This is an archived article that was published on in 2012, and information in the article may be outdated. It is provided only for personal research purposes and may not be reprinted.

Corky Shill isn't sure who is most to blame for her husband's Social Security number being compromised.

Utah technology and health officials failed to safeguard the Medicaid server that hackers broke into last month. But a hospital, doctor or billing company somewhere is also at fault, she says, for sending her husband's information to the server for no good reason.

"It's greed or laziness," says Shill, noting that her 61-year-old husband, J. Martin Shill, has been privately insured for 40 years. "My husband has never been on Medicaid. So why in the world would they try to bill it?"

Hospitals say they don't "ping" Utah's Medicaid Eligibility system routinely, or with all patients. They say they do it for patients who are uninsured, those who claim to be on Medicaid and those with past-due medical bills.

But the fact that the information of insured patients and retirees on Medicare was exposed in Utah's Medicaid breach suggests otherwise — and has health consumers, like Shill, wondering, "Who else has my information and how is it being used?"

Turns out, there's no simple answer.

Utah's major hospitals share medical diagnoses and information about treatments with insurance companies.

They also give patient names, addresses and such to "revenue management" companies such as Texas-based eScan Data Systems and Cardon Health, which help patients enroll in state and federal safety net programs and crime victim funds.

"If we find they are eligible for Medicaid, that's a good thing for patients who incur less personal expense and a good thing for the hospital because we spend less on collections," said Daron Cowley, a spokesman at Intermountain Healthcare.

The University of Utah provides the same information for Cardon to determine eligibility.

When it comes to collecting on bad debt — $46 million was tallied by the U. in the past fiscal year — the U. initially provides its contracted debt collector, Express Recovery Services, with the patient's name, address, amount owed, dates of service and billing history.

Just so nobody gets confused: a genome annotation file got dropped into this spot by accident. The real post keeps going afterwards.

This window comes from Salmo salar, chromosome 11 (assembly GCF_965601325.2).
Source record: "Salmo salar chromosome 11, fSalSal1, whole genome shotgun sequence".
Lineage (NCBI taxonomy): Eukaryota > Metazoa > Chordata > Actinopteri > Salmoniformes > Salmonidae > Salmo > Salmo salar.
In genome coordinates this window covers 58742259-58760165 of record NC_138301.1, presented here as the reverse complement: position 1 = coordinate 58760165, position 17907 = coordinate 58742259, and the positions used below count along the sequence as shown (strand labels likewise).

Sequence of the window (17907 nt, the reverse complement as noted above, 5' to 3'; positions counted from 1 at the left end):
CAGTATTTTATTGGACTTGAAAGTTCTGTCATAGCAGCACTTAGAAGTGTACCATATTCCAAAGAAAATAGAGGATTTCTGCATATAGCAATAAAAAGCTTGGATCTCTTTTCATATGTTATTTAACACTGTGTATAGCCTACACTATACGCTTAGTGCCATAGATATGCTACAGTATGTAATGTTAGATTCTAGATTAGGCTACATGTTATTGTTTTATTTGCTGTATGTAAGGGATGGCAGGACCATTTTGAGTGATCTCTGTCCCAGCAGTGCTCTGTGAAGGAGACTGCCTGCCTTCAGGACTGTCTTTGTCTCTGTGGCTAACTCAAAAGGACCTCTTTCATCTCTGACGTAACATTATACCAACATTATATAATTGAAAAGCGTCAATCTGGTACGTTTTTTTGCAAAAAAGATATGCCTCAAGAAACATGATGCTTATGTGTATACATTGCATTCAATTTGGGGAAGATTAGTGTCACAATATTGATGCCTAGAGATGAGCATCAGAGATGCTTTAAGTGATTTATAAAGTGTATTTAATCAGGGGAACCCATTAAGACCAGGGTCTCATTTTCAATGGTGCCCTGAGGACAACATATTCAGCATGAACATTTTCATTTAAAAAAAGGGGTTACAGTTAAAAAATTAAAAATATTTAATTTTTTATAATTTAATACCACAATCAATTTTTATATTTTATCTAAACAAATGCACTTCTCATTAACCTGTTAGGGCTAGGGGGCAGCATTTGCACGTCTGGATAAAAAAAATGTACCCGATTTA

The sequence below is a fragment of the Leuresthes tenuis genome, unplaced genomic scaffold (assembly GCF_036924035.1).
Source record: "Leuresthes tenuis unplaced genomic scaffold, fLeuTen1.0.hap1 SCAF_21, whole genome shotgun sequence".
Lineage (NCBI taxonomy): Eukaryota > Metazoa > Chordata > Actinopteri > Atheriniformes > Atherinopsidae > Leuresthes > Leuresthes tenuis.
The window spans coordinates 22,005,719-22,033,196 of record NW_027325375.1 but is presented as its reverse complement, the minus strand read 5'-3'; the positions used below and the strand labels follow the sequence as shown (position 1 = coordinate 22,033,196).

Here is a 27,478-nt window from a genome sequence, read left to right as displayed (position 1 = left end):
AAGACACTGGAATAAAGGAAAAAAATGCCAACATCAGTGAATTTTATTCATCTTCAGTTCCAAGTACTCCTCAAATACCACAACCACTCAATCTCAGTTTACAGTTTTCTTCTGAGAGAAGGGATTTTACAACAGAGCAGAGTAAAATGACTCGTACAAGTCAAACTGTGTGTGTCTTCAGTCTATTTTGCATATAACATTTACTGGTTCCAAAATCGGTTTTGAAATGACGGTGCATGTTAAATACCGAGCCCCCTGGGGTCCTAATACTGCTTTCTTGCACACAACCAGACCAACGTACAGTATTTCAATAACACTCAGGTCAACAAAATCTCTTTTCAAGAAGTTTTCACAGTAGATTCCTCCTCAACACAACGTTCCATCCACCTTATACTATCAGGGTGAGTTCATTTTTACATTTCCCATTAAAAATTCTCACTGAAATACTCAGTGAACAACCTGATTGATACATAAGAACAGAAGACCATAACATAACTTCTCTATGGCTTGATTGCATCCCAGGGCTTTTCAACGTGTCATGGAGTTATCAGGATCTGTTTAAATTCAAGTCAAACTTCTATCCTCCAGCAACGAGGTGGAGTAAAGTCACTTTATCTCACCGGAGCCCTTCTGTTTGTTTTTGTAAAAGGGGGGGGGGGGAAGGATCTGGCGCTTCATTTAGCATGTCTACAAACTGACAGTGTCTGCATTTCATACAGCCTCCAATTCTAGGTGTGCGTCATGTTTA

If Express takes the patient to court, the U. would provide the company with information about the patient's treatment.

"What we'd be trying to prove is that we provided a service and are owed payment for it," said U. spokesman Christopher Nelson.

But using Express is considered a last resort. U. employees attempt to collect on bills three times over several months before they seek help from the Attorney General's Office, which has the power to place liens on state tax returns. If that doesn't work — if there are no tax returns to garnish — the bill is turned over to Express.

All this is explained on privacy notices that patients sign when they visit the doctor or hospital.

The U.'s disclosure, available online, says: "We keep billing records that include payment information and documentation of the services provided to you. Your information may be used to obtain payment from you, your insurance company, or another third party."

But what that means in practice isn't always clear, say patients and consumer advocates.

"Most people assume that their conversation with the doctor stays inside the exam room. They see information goes into a paper file and think that's where it stops," said Lillie Coney, associate director of the Electronic Privacy Information Center in Washington, D.C. "I don't think people understand how medical data moves around, especially older persons."

The federal Health Insurance Portability and Accountability Act, or HIPAA, allows providers to share patient data for treatment and payment purposes.

"But privacy protection is not just a matter of protecting data," Coney said. "It's also about transparency, the ability of an individual to know who has access to their information and how it's used, and accountability when there are problems."